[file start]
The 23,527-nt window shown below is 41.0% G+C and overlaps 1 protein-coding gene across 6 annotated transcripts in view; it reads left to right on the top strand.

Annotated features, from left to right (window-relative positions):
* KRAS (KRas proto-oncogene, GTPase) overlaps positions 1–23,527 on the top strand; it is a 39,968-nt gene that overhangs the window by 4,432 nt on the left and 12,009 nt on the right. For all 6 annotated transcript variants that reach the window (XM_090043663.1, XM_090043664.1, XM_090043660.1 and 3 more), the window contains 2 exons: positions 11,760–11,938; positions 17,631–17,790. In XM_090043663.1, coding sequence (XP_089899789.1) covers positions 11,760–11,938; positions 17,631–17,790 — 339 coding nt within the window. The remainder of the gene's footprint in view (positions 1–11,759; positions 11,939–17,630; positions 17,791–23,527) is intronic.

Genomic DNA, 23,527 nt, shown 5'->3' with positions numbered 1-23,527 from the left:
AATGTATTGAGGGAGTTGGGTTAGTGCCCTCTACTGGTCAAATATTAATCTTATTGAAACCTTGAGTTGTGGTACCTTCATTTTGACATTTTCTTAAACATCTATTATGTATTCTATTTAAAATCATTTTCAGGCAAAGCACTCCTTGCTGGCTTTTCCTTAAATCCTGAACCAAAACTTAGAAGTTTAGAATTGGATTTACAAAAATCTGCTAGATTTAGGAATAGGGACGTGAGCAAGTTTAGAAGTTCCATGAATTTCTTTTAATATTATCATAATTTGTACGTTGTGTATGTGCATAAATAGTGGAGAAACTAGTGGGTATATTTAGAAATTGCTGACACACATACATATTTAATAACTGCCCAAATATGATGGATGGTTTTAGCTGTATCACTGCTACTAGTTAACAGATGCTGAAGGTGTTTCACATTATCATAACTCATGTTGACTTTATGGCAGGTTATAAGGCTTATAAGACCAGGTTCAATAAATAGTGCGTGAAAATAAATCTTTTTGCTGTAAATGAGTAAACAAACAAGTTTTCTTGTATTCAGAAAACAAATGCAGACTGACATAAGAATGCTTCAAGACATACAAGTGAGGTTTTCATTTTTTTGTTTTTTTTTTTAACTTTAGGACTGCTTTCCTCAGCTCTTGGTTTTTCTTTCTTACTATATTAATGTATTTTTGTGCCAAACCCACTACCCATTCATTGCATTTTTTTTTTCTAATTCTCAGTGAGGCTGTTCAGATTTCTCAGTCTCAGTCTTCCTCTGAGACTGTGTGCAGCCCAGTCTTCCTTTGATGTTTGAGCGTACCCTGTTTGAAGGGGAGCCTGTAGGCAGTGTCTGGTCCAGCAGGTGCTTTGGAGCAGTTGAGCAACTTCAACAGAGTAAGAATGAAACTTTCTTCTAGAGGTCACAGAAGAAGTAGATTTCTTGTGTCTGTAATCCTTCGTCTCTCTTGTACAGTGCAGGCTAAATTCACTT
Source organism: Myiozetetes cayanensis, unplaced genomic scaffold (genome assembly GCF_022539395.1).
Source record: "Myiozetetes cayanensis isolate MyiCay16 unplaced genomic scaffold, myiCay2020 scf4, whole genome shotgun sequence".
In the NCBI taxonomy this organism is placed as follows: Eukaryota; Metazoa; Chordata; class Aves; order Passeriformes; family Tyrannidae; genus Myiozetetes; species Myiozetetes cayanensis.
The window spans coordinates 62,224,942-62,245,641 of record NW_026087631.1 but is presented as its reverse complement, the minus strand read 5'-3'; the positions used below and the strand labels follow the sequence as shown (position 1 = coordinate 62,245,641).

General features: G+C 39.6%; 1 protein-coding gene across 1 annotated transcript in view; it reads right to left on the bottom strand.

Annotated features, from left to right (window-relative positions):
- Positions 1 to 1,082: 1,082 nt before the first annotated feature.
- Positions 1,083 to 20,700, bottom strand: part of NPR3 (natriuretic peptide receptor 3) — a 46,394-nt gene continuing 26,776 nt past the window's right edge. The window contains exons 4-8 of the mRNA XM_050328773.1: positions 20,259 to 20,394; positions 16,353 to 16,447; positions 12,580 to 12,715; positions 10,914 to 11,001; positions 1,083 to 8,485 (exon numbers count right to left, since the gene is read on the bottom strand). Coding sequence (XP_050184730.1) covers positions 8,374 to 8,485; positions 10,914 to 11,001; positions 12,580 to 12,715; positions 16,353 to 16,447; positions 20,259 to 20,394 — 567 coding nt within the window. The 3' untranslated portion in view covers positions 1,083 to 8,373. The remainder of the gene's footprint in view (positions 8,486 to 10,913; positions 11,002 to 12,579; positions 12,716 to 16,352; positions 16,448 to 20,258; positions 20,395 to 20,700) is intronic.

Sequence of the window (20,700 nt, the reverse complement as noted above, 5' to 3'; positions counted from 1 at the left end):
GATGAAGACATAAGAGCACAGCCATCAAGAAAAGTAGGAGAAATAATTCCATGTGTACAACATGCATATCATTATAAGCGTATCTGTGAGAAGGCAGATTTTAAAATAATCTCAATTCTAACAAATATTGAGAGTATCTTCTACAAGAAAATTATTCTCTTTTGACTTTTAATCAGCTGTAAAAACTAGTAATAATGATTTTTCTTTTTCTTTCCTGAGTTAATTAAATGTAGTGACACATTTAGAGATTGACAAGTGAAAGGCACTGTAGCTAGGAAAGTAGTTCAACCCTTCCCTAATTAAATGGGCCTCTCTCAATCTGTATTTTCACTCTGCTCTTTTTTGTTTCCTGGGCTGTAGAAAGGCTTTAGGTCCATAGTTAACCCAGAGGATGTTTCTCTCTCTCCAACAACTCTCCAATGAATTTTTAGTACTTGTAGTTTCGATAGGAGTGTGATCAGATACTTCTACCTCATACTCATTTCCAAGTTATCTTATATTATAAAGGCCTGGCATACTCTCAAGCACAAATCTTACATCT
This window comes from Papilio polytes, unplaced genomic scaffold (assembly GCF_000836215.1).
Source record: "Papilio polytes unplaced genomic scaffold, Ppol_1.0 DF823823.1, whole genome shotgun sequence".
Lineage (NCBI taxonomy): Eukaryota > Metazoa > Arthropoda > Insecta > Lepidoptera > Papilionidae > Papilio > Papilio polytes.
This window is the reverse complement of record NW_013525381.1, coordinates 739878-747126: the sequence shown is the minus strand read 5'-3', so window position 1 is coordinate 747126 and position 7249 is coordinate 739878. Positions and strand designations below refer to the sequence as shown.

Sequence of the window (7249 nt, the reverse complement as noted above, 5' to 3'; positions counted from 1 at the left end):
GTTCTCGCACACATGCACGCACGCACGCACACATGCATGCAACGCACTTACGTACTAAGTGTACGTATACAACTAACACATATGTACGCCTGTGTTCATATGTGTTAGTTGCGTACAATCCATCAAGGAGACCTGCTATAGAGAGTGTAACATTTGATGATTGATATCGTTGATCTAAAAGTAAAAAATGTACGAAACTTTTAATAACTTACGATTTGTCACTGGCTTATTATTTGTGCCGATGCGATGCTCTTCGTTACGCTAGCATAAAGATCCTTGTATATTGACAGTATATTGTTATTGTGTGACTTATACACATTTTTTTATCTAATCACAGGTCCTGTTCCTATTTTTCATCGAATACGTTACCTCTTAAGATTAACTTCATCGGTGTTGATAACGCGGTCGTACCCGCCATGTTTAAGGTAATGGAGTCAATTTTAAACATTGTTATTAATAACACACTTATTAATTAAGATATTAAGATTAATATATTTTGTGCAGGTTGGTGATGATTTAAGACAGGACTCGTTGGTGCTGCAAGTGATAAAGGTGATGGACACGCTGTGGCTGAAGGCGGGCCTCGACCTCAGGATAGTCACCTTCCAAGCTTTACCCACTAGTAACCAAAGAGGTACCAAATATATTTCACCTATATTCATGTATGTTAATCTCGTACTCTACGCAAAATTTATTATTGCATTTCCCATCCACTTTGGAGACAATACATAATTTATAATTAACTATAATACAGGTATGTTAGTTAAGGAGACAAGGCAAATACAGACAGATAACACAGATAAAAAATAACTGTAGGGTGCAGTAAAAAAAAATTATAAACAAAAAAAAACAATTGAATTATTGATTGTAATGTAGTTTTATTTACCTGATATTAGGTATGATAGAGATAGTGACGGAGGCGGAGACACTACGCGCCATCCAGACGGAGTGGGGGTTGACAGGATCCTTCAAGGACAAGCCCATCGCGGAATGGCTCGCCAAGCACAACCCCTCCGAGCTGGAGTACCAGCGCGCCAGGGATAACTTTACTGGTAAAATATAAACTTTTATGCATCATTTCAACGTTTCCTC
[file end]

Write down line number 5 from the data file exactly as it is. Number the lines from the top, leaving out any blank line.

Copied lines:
AATGTATTGAGGGAGTTGGGTTAGTGCCCTCTACTGGTCAAATATTAATCTTATTGAAACCTTGAGTTGTGGTACCTTCATTTTGACATTTTCTTAAACATCTATTATGTATTCTATTTAAAATCATTTTCAGGCAAAGCACTCCTTGCTGGCTTTTCCTTAAATCCTGAACCAAAACTTAGAAGTTTAGAATTGGATTTACAAAAATCTGCTAGATTTAGGAATAGGGACGTGAGCAAGTTTAGAAGTTCCATGAATTTCTTTTAATATTATCATAATTTGTACGTTGTGTATGTGCATAAATAGTGGAGAAACTAGTGGGTATATTTAGAAATTGCTGACACACATACATATTTAATAACTGCCCAAATATGATGGATGGTTTTAGCTGTATCACTGCTACTAGTTAACAGATGCTGAAGGTGTTTCACATTATCATAACTCATGTTGACTTTATGGCAGGTTATAAGGCTTATAAGACCAGGTTCAATAAATAGTGCGTGAAAATAAATCTTTTTGCTGTAAATGAGTAAACAAACAAGTTTTCTTGTATTCAGAAAACAAATGCAGACTGACATAAGAATGCTTCAAGACATACAAGTGAGGTTTTCATTTTTTTGTTTTTTTTTTTAACTTTAGGACTGCTTTCCTCAGCTCTTGGTTTTTCTTTCTTACTATATTAATGTATTTTTGTGCCAAACCCACTACCCATTCATTGCATTTTTTTTTTCTAATTCTCAGTGAGGCTGTTCAGATTTCTCAGTCTCAGTCTTCCTCTGAGACTGTGTGCAGCCCAGTCTTCCTTTGATGTTTGAGCGTACCCTGTTTGAAGGGGAGCCTGTAGGCAGTGTCTGGTCCAGCAGGTGCTTTGGAGCAGTTGAGCAACTTCAACAGAGTAAGAATGAAACTTTCTTCTAGAGGTCACAGAAGAAGTAGATTTCTTGTGTCTGTAATCCTTCGTCTCTCTTGTACAGTGCAGGCTAAATTCACTT